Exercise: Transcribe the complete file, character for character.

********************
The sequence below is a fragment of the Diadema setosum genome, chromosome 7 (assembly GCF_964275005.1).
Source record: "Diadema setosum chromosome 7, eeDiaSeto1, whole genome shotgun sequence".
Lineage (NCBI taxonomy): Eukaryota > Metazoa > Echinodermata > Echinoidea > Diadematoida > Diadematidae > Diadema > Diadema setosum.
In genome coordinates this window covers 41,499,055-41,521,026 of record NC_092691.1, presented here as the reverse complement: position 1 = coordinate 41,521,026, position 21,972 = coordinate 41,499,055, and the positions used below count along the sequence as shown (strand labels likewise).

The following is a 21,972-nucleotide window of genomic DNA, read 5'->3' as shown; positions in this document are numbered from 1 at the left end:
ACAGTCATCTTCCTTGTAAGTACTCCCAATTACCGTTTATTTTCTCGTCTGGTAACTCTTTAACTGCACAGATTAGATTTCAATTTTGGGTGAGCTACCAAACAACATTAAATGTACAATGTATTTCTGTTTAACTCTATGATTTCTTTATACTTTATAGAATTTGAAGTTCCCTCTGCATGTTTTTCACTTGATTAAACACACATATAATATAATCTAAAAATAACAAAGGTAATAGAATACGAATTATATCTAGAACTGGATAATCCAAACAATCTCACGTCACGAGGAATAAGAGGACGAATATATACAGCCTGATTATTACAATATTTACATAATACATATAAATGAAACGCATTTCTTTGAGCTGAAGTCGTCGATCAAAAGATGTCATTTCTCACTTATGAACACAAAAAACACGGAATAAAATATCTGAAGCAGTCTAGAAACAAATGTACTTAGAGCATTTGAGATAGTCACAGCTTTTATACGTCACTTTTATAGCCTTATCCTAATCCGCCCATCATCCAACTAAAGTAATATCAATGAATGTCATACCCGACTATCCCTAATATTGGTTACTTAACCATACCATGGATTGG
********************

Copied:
The sequence below is a fragment of the Diadema setosum genome, chromosome 7 (assembly GCF_964275005.1).
Source record: "Diadema setosum chromosome 7, eeDiaSeto1, whole genome shotgun sequence".
Lineage (NCBI taxonomy): Eukaryota > Metazoa > Echinodermata > Echinoidea > Diadematoida > Diadematidae > Diadema > Diadema setosum.
In genome coordinates this window covers 41,499,055-41,521,026 of record NC_092691.1, presented here as the reverse complement: position 1 = coordinate 41,521,026, position 21,972 = coordinate 41,499,055, and the positions used below count along the sequence as shown (strand labels likewise).

The following is a 21,972-nucleotide window of genomic DNA, read 5'->3' as shown; positions in this document are numbered from 1 at the left end:
ACAGTCATCTTCCTTGTAAGTACTCCCAATTACCGTTTATTTTCTCGTCTGGTAACTCTTTAACTGCACAGATTAGATTTCAATTTTGGGTGAGCTACCAAACAACATTAAATGTACAATGTATTTCTGTTTAACTCTATGATTTCTTTATACTTTATAGAATTTGAAGTTCCCTCTGCATGTTTTTCACTTGATTAAACACACATATAATATAATCTAAAAATAACAAAGGTAATAGAATACGAATTATATCTAGAACTGGATAATCCAAACAATCTCACGTCACGAGGAATAAGAGGACGAATATATACAGCCTGATTATTACAATATTTACATAATACATATAAATGAAACGCATTTCTTTGAGCTGAAGTCGTCGATCAAAAGATGTCATTTCTCACTTATGAACACAAAAAACACGGAATAAAATATCTGAAGCAGTCTAGAAACAAATGTACTTAGAGCATTTGAGATAGTCACAGCTTTTATACGTCACTTTTATAGCCTTATCCTAATCCGCCCATCATCCAACTAAAGTAATATCAATGAATGTCATACCCGACTATCCCTAATATTGGTTACTTAACCATACCATGGATTGG